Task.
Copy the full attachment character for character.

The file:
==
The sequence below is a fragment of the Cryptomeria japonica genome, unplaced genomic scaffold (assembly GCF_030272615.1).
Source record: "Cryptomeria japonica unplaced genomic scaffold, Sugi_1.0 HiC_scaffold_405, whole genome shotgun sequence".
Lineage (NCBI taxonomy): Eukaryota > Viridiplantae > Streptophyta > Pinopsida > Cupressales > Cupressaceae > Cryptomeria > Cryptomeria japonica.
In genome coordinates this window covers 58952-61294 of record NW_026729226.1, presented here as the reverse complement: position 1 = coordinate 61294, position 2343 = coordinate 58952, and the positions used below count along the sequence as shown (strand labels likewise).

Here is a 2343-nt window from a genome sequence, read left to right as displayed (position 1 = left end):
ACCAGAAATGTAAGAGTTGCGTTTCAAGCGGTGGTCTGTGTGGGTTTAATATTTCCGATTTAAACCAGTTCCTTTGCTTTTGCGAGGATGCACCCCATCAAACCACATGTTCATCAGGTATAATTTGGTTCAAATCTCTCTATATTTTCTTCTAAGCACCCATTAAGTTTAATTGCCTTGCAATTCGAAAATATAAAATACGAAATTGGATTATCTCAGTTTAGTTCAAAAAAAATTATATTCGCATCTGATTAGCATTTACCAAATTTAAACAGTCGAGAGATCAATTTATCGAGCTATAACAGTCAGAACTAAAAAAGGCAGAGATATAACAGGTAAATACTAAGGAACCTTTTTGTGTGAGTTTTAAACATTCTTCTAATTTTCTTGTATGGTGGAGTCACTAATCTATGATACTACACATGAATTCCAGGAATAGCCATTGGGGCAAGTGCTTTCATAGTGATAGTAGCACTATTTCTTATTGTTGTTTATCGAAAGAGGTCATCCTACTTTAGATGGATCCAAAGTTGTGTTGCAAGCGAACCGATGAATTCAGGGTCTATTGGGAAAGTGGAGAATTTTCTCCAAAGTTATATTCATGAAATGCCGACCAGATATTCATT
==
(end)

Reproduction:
The sequence below is a fragment of the Cryptomeria japonica genome, unplaced genomic scaffold (assembly GCF_030272615.1).
Source record: "Cryptomeria japonica unplaced genomic scaffold, Sugi_1.0 HiC_scaffold_405, whole genome shotgun sequence".
Lineage (NCBI taxonomy): Eukaryota > Viridiplantae > Streptophyta > Pinopsida > Cupressales > Cupressaceae > Cryptomeria > Cryptomeria japonica.
In genome coordinates this window covers 58952-61294 of record NW_026729226.1, presented here as the reverse complement: position 1 = coordinate 61294, position 2343 = coordinate 58952, and the positions used below count along the sequence as shown (strand labels likewise).

Here is a 2343-nt window from a genome sequence, read left to right as displayed (position 1 = left end):
ACCAGAAATGTAAGAGTTGCGTTTCAAGCGGTGGTCTGTGTGGGTTTAATATTTCCGATTTAAACCAGTTCCTTTGCTTTTGCGAGGATGCACCCCATCAAACCACATGTTCATCAGGTATAATTTGGTTCAAATCTCTCTATATTTTCTTCTAAGCACCCATTAAGTTTAATTGCCTTGCAATTCGAAAATATAAAATACGAAATTGGATTATCTCAGTTTAGTTCAAAAAAAATTATATTCGCATCTGATTAGCATTTACCAAATTTAAACAGTCGAGAGATCAATTTATCGAGCTATAACAGTCAGAACTAAAAAAGGCAGAGATATAACAGGTAAATACTAAGGAACCTTTTTGTGTGAGTTTTAAACATTCTTCTAATTTTCTTGTATGGTGGAGTCACTAATCTATGATACTACACATGAATTCCAGGAATAGCCATTGGGGCAAGTGCTTTCATAGTGATAGTAGCACTATTTCTTATTGTTGTTTATCGAAAGAGGTCATCCTACTTTAGATGGATCCAAAGTTGTGTTGCAAGCGAACCGATGAATTCAGGGTCTATTGGGAAAGTGGAGAATTTTCTCCAAAGTTATATTCATGAAATGCCGACCAGATATTCATT